All month I’ve been discussing the major questions you need to ask when critically appraising a research study. In this post, I’ll review the subquestions you need to ask when determining whether you can apply the results to your patient or patient population. Using Evidence to Make Clinical Decisions The
Category Archives: Translating Evidence into Practice
This month I’m talking about the questions to ask when critically appraising a research study for use in your evidence-based nursing practice. In this post, I’ll address the question of determining if the actual research findings/results are significant and meaningful – What are the Results? (AKA Are the Results Important?) The major
Critical Appraisal Questions for Evidence-Based Practice: Is the Study Necessary and Are the Results Valid?
Critical appraisal skills are essential for the nurse, regardless of role or clinical expertise. I introduced you to the topic of critical appraisal in evidence-based practice (EBP) in the last blog post. I provided the purpose of critical appraisal and overviewed the steps of critical appraisal. In this post, I’ll
Evidence-based practice (EBP) is the deliberate use of the best evidence that is tempered with your clinical expertise and the patient’s preferences and clinical situation. EVERY nurse is responsible for practicing according to the best evidence and research findings – therefore, every nurse needs to understand WHAT EBP is, HOW
When reviewing a clinical practice guideline (CPG) or systematic review (SR) with practice recommendations, you’ll notice two scales that are used in conjunction with each practice recommendation offered: a levels of evidence scale and a grading scale. I talked about levels of evidence (LOE) hierarchies in last week’s post. This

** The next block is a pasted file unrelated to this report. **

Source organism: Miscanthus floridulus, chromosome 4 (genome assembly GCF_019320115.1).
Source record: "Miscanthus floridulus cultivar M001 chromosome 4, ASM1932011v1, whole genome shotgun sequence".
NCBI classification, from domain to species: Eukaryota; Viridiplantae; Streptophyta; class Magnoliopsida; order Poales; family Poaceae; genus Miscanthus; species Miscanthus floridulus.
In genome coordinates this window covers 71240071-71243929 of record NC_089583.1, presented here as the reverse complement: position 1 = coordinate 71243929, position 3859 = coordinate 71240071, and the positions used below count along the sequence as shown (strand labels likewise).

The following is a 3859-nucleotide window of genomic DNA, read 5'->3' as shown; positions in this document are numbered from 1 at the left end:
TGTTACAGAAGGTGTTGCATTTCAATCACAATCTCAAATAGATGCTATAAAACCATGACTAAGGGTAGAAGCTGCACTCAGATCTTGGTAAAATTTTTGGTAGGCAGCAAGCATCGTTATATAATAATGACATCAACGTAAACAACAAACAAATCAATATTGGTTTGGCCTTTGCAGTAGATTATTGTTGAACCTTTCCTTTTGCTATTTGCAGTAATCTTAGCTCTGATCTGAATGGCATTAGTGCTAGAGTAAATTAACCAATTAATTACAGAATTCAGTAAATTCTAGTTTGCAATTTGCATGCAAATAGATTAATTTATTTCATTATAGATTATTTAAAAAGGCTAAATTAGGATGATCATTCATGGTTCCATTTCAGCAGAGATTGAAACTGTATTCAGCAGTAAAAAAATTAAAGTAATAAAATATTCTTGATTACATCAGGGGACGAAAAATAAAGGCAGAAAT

In evidence-based practice (EBP), we talk a lot about “Levels of Evidence.” You will see levels of evidence (LOE) ratings on critically appraised topics or synopses of original research, or in the methodology section or evidence table of a clinical practice guideline or systematic review. But what does an LOE
Whether you’ve got a research paper to write or you are looking for best evidence for a specific intervention, you’ve got to search for the evidence to make or back up your arguments, right? Presumably, you’ve answered your background questions and have your foreground question in a PICO format.
When looking for evidence – where should you start? Well at the top of course! At the top of the hierarchy of evidence quality is pre-appraised evidence (Haynes, 2007). If you go through your university or medical library, there are multiple databases to search, such as MEDLINE or CINAHL. You
One of the questions I’ve been asked recently is around finding free online resources for evidence-based practice (EBP). (Of course, I think you are already on the best website for clarifying your questions and really understanding how to be an evidence-based practitioner!) 🙂 I have been obsessed with finding good
In recent weeks, I presented an overview of what the three components of evidence-based practice (best evidence, clinical expertise, and patient preferences) really mean to the evidence-based practitioner. In this post, I’m going to present an overview of the evidence-based practice process, also known as the “A’s” – this post